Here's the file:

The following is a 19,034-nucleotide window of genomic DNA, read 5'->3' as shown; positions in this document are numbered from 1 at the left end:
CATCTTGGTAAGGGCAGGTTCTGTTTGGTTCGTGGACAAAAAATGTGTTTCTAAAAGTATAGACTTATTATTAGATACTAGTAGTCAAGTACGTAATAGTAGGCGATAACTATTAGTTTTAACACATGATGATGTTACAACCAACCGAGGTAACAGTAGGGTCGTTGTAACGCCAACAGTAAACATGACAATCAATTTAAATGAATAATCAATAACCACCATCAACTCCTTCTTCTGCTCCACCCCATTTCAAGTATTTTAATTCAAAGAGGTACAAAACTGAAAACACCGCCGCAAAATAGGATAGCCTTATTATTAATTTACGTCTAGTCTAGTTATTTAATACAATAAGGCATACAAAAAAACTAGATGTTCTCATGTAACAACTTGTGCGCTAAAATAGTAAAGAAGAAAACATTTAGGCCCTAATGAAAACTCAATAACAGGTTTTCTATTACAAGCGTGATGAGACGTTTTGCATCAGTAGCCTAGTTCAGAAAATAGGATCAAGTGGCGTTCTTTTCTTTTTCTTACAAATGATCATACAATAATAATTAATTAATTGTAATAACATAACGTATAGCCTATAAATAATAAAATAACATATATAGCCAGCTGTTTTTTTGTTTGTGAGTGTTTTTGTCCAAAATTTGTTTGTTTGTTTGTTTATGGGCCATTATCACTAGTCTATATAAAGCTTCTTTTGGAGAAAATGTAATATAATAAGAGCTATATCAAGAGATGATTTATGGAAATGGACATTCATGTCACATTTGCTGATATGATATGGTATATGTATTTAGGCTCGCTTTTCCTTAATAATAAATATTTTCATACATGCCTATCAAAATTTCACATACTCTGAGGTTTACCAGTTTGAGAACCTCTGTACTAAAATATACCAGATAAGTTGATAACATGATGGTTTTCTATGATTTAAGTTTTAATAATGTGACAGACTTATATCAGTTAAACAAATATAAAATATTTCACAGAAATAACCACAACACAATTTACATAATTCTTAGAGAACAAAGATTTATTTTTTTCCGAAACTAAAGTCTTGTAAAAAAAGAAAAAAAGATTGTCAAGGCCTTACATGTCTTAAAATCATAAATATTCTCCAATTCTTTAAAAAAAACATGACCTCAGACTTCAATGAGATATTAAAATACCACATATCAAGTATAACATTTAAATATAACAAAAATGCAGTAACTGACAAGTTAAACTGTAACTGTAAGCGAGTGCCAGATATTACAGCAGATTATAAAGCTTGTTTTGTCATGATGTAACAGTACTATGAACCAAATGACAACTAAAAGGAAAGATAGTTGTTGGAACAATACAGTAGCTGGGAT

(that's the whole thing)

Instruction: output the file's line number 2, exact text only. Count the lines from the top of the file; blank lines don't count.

CATCTTGGTAAGGGCAGGTTCTGTTTGGTTCGTGGACAAAAAATGTGTTTCTAAAAGTATAGACTTATTATTAGATACTAGTAGTCAAGTACGTAATAGTAGGCGATAACTATTAGTTTTAACACATGATGATGTTACAACCAACCGAGGTAACAGTAGGGTCGTTGTAACGCCAACAGTAAACATGACAATCAATTTAAATGAATAATCAATAACCACCATCAACTCCTTCTTCTGCTCCACCCCATTTCAAGTATTTTAATTCAAAGAGGTACAAAACTGAAAACACCGCCGCAAAATAGGATAGCCTTATTATTAATTTACGTCTAGTCTAGTTATTTAATACAATAAGGCATACAAAAAAACTAGATGTTCTCATGTAACAACTTGTGCGCTAAAATAGTAAAGAAGAAAACATTTAGGCCCTAATGAAAACTCAATAACAGGTTTTCTATTACAAGCGTGATGAGACGTTTTGCATCAGTAGCCTAGTTCAGAAAATAGGATCAAGTGGCGTTCTTTTCTTTTTCTTACAAATGATCATACAATAATAATTAATTAATTGTAATAACATAACGTATAGCCTATAAATAATAAAATAACATATATAGCCAGCTGTTTTTTTGTTTGTGAGTGTTTTTGTCCAAAATTTGTTTGTTTGTTTGTTTATGGGCCATTATCACTAGTCTATATAAAGCTTCTTTTGGAGAAAATGTAATATAATAAGAGCTATATCAAGAGATGATTTATGGAAATGGACATTCATGTCACATTTGCTGATATGATATGGTATATGTATTTAGGCTCGCTTTTCCTTAATAATAAATATTTTCATACATGCCTATCAAAATTTCACATACTCTGAGGTTTACCAGTTTGAGAACCTCTGTACTAAAATATACCAGATAAGTTGATAACATGATGGTTTTCTATGATTTAAGTTTTAATAATGTGACAGACTTATATCAGTTAAACAAATATAAAATATTTCACAGAAATAACCACAACACAATTTACATAATTCTTAGAGAACAAAGATTTATTTTTTTCCGAAACTAAAGTCTTGTAAAAAAAGAAAAAAAGATTGTCAAGGCCTTACATGTCTTAAAATCATAAATATTCTCCAATTCTTTAAAAAAAACATGACCTCAGACTTCAATGAGATATTAAAATACCACATATCAAGTATAACATTTAAATATAACAAAAATGCAGTAACTGACAAGTTAAACTGTAACTGTAAGCGAGTGCCAGATATTACAGCAGATTATAAAGCTTGTTTTGTCATGATGTAACAGTACTATGAACCAAATGACAACTAAAAGGAAAGATAGTTGTTGGAACAATACAGTAGCTGGGAT